What is a conservatorship and how does it help?
What is a conservatorship?
A Conservatorship is established through the courts for someone who is unable to handle his or her own financial affairs. Here are a few reasons why a conservatorship may be necessary:
- A minor, defined by state law, receives property by inheritance or by virtue of a legal proceeding. Those assets may be received and managed by a conservator until that child reaches the age of majority, again, as defined by state law.
- An elderly person who no longer has the mental capacity to handle financial affairs or is being subject to influence by someone.
Examples of conservatorship in the case of minors
TS Prosperity Group has handled a conservatorship in the past for two young adults whose parents both died several years apart in separate accidents. While the surviving parent was alive, he handled the funds, but at the second death there were estate assets and proceeds from a life insurance policy that needed to be managed. Another was for a child injured at birth, who had received proceeds from a lawsuit to be used for her ongoing care.
Elderly conservatorship examples
The conservatorships that the TS Prosperity Group handles for older adults have come to us in a variety of circumstances. In one case, there were no immediate family members and an elderly woman was subject to the influences of a family friend. Nothing bad had happened, but the court saw a need for more objective handling of the assets of the older adult. We have had several cases where family members didn’t agree amongst themselves on the care and financial control of an elderly parent. There, again, the Court determined that the Conservatorship would provide more independent management of this individual’s assets.
Conservatorships may be either voluntary or involuntary
If a person objects to a conservatorship, the matter is brought before the Court for their determination as to what is best for that individual. This sometimes requires the testimony and evaluation of one or more doctors, family members, and other individual’s familiar with the person. Once a conservatorship is established, the conservator must collect all the assets of the individual and take over management of those assets, including bill paying, tax preparation, home and business (farm) management and all other financial matters. Annually, the Conservator must file a report with the Court accounting for all the transactions made on behalf of the client. Any fees charged for these services are approved by the Court before they can be taken, because this is a Court proceeding, an attorney is needed to represent the Conservatorship.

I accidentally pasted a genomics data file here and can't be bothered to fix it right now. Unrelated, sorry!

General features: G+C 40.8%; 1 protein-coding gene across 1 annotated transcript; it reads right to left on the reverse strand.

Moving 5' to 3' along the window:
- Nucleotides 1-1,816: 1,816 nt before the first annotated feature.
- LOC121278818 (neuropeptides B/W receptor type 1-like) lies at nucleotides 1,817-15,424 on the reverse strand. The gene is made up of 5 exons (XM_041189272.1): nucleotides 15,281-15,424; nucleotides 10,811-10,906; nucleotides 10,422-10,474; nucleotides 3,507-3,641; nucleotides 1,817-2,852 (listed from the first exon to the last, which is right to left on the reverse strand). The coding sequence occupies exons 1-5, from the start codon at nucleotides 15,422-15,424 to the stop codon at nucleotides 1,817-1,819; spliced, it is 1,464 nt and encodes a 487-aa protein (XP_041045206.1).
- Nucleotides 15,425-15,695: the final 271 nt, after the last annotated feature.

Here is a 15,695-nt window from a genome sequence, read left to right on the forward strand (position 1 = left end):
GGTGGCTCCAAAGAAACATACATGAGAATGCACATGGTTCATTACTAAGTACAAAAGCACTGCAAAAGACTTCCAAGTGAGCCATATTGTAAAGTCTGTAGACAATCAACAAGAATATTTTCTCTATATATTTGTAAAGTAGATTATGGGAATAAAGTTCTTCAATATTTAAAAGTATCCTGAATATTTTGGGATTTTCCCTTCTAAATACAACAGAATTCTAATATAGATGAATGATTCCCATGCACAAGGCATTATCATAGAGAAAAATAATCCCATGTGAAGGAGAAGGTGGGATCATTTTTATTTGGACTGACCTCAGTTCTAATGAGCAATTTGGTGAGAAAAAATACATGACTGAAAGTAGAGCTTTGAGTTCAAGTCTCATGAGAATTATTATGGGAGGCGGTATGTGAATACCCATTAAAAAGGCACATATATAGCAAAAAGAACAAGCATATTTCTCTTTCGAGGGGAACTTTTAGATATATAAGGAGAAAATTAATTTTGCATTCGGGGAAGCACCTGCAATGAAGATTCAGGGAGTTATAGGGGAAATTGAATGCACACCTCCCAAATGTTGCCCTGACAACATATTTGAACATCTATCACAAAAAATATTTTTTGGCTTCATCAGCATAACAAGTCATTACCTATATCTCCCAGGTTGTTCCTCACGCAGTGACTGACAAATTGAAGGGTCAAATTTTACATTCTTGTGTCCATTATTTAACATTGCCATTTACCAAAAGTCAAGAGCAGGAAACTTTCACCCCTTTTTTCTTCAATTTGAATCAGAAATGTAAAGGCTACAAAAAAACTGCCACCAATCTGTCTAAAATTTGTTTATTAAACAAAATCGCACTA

Alternatives to conservatorship
There are some alternatives to using a Conservatorship, such as a trust or power of attorney. But there may be pitfalls in those options. In all cases, it comes down to what is best for the financial management of a person’s assets. If a family can agree or take care of an individual, or the management is successfully specified in a trust document, there may not be a need to involve the Court. The facts of each case are unique. If someone is in need of objective financial management, TS Prosperity Group can provide this service.
At TS Prosperity Group, we IGNITE PROSPERITY® by helping our clients do more with their money. Whether it’s saving a little extra cash each month or accomplishing a long-term strategy, our goal is to help you transform your financial life. Call and schedule an appointment today, one of our team members would love to help you do more with your money at TS Prosperity Group. TS Prosperity Group is based in Council Bluffs, Iowa, with clients across the midwest. For more information visit tsprosperitygroup.com or call 844-487-3115. #igniteprosperity
Fiduciary Officer, VP, JD
Mary Jewell serves as a Fiduciary Officer and Vice President for the TS Prosperity Group. She began her career with TS Bank in 2012. Prior to working at TS Bank, she was an agricultural estate-planning specialist for Farm Credit Services and spent 12 years as a trust officer for another regional bank. She spent four years as a planned giving officer for a public foundation and shares her expertise with the Treynor State Community Foundation. She also raised funds for a local non-profit. Mary received her undergraduate degree from the University of Nebraska-Lincoln and her Juris Doctorate from Creighton University. She stays busy with her family of six children and volunteers her time at the Joslyn Castle, the New Cassel Foundation Board, and the Center, in Council Bluffs. She is a member of the Omaha Estate Planning Council and the Nebraska State Bar Association.